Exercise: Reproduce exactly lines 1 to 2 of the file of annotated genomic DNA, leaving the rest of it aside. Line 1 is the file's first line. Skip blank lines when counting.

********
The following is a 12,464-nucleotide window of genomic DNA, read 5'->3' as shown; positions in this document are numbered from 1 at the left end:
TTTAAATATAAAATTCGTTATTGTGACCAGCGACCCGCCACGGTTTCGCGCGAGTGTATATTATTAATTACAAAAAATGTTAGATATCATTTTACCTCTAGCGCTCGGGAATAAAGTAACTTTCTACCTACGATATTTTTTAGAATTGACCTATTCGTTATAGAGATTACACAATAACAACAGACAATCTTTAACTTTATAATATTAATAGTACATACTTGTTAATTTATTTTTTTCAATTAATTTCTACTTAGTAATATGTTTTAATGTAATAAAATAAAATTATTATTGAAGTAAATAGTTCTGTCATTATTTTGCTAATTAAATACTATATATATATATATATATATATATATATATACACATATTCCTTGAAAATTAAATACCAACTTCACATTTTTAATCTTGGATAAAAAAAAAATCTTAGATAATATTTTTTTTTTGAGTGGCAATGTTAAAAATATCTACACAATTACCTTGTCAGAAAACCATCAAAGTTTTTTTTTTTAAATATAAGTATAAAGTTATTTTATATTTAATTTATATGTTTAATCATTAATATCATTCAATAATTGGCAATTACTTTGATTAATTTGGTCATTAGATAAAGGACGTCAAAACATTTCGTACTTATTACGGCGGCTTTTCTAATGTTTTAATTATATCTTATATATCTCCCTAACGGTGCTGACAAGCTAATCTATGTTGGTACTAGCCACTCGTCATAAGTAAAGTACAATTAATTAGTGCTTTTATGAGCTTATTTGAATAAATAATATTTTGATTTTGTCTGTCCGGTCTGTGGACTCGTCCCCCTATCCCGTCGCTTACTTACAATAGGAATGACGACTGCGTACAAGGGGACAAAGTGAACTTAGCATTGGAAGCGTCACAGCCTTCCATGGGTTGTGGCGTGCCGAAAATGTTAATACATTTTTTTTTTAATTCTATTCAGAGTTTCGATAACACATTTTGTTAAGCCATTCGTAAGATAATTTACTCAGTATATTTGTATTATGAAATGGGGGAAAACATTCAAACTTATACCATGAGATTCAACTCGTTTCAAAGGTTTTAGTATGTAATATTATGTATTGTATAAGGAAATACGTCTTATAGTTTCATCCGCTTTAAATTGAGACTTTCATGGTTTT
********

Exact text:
The following is a 12,464-nucleotide window of genomic DNA, read 5'->3' as shown; positions in this document are numbered from 1 at the left end:
TTTAAATATAAAATTCGTTATTGTGACCAGCGACCCGCCACGGTTTCGCGCGAGTGTATATTATTAATTACAAAAAATGTTAGATATCATTTTACCTCTAGCGCTCGGGAATAAAGTAACTTTCTACCTACGATATTTTTTAGAATTGACCTATTCGTTATAGAGATTACACAATAACAACAGACAATCTTTAACTTTATAATATTAATAGTACATACTTGTTAATTTATTTTTTTCAATTAATTTCTACTTAGTAATATGTTTTAATGTAATAAAATAAAATTATTATTGAAGTAAATAGTTCTGTCATTATTTTGCTAATTAAATACTATATATATATATATATATATATATATATATACACATATTCCTTGAAAATTAAATACCAACTTCACATTTTTAATCTTGGATAAAAAAAAAATCTTAGATAATATTTTTTTTTTGAGTGGCAATGTTAAAAATATCTACACAATTACCTTGTCAGAAAACCATCAAAGTTTTTTTTTTTAAATATAAGTATAAAGTTATTTTATATTTAATTTATATGTTTAATCATTAATATCATTCAATAATTGGCAATTACTTTGATTAATTTGGTCATTAGATAAAGGACGTCAAAACATTTCGTACTTATTACGGCGGCTTTTCTAATGTTTTAATTATATCTTATATATCTCCCTAACGGTGCTGACAAGCTAATCTATGTTGGTACTAGCCACTCGTCATAAGTAAAGTACAATTAATTAGTGCTTTTATGAGCTTATTTGAATAAATAATATTTTGATTTTGTCTGTCCGGTCTGTGGACTCGTCCCCCTATCCCGTCGCTTACTTACAATAGGAATGACGACTGCGTACAAGGGGACAAAGTGAACTTAGCATTGGAAGCGTCACAGCCTTCCATGGGTTGTGGCGTGCCGAAAATGTTAATACATTTTTTTTTTAATTCTATTCAGAGTTTCGATAACACATTTTGTTAAGCCATTCGTAAGATAATTTACTCAGTATATTTGTATTATGAAATGGGGGAAAACATTCAAACTTATACCATGAGATTCAACTCGTTTCAAAGGTTTTAGTATGTAATATTATGTATTGTATAAGGAAATACGTCTTATAGTTTCATCCGCTTTAAATTGAGACTTTCATGGTTTT